“It’s in our biology to trust what we see with our eyes. This makes living in a carefully edited, overproduced and photoshopped world very dangerous. ”
― Brené Brown

Equity Challenge Racism in Education

Now that we are more knowledgeable about institutional racism, unconscious bias, stereotypes and microagressions we want to dive deeper into how systems work to perpetuate racism and how marginalized people struggle against it.

During the 1980’s and becoming commonplace in the 1990’s schools across the United States began adopting zero tolerence policies towards student behavior. Increasingly, schools looked to in-school police officers and out of school suspension as ways to curb dangerous, disruptive or undesirable behavior. Instead of punative justice as a last resort, in some schools, it has become the only resort. These practices disproportionatley effect Black and Brown students.

When you read that paragraph did you think of pre-schoolers?

In the school year 2017-18, 2,822 pre-schoolers received one or more out-of-school suspensions. Of those, Black pre-schoolers made up 18.2% of enrollment but accounted for 43.3% of suspensions. And Black pre-school students were expelled at rates that were more than twice (38.2%) their share (18.2%) that of total enrollement.

There is a growing body of work that shows successful implementation of other restorative justice practices that benefit the health, wellness and potential success of all students. Measures like quiet rooms, decreased class sizes, increased presences of counselors and mental health care.Many of our local schools now provide access to things that help ensure students have access to basic needs, like food, clothing and even laundry service. These supports can help address outside school factors that increase student sucess.

Today’s challenge is one of the longest of this series, and it’s why we saved it for a Friday. Thank you for sticking with us throughout the challenege and continuing your commitment to equity.


Zero Tolerence Policy: students who break certain school rules face mandatory penalties, including suspension and referral to law enforcement.

School-to-Prison Pipeline: the practice of pushing students out of school and into the criminal justice system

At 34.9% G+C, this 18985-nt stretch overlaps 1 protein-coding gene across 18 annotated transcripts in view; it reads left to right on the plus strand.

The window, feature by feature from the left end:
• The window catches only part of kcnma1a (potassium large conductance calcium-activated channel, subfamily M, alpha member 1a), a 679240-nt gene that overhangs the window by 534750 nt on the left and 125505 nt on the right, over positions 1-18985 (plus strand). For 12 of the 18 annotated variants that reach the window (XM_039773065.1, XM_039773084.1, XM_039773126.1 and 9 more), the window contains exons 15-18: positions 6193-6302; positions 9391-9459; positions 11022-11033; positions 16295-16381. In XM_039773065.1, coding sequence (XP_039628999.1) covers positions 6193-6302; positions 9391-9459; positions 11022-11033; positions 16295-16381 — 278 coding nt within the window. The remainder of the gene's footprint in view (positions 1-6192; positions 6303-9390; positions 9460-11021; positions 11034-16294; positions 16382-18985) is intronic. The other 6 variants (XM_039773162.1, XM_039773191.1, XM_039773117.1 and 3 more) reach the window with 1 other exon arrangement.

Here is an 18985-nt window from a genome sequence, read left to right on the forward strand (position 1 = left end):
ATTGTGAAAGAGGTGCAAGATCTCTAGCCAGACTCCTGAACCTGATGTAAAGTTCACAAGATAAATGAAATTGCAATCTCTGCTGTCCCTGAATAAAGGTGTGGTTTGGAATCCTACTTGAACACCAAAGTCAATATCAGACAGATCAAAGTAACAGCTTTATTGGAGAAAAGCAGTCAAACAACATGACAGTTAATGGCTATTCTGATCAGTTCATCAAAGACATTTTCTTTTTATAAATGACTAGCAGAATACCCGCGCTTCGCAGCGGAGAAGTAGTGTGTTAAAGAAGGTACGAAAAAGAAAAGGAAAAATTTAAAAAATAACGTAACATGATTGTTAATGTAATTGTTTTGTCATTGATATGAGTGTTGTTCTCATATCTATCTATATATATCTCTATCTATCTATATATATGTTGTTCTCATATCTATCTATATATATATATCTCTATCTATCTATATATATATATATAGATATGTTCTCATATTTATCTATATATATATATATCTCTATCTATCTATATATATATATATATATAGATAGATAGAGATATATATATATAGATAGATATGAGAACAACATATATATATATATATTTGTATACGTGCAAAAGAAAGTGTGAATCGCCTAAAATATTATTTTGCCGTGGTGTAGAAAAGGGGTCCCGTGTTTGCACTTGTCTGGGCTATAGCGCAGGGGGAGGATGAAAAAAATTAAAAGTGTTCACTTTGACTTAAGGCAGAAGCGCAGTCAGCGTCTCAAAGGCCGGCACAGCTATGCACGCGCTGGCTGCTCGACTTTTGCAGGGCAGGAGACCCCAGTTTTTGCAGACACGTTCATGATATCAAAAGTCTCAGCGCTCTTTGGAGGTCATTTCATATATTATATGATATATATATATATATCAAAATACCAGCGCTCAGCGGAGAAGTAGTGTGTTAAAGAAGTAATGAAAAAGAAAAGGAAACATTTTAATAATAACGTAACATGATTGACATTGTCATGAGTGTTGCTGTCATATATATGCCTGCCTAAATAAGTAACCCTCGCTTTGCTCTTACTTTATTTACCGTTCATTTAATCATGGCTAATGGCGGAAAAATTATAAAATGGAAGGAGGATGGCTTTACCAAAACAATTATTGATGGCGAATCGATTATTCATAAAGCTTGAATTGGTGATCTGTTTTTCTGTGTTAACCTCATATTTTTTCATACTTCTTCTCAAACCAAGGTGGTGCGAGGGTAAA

Restorative Justice: an alternative to using punishment-based approaches to school discipline and behavior management in K-12 classrooms. It focuses on repairing harm through inclusive processes that bring together students and educators.


What Educators Can Do to Help Dismantle the School-to-Prison Pipeline

  • Read this article spotlighting restorative justice and ways to move away from criminalizing Black and Brown students.

Restorative Justice: Resources for Schools

  • Read this article with case studies of schools successfully implementing restorative justice techniques.

Lessons from Oakland’s Police Free Schools

  • Learn more about how parents, students and an entire community took a differnt approach to classroom behaviors.


Schools Are Embracing Mindfulness, But Practice Doesn’t Always Make Perfect

  • Can taking time out help students tune back in. Listen to this NPR short.


We Can Prevents ACES

How the School-To-Prison Pipeline Functions: ( 2:00 Min Watch)

  • Watch this short video: Suspensions, expulsions, and in-school policing are harming black students by taking them out of school and funneling them into prisons. Description from YouTube

On Diversity-Access Aint Inclusion

  • Cultural norms play an important part in student success. Getting into college for disadvantaged students is only half the battle. Watch this video where Anthony Abraham Jack, Assistant Professor at the Harvard Graduate School of Education, reveals how and why they struggle and explains what schools can do differently if these students are to thrive. He urges us to grapple with a simple fact: access is not inclusion.Description from YouTube

Simon Says-Slam Poetry from Young Voices

  • Youth poets Ashley Davis and Oompa recite their poem Simon Says during the 2016 National Poetry Slam Finals. *Warning-this poem does contain strong language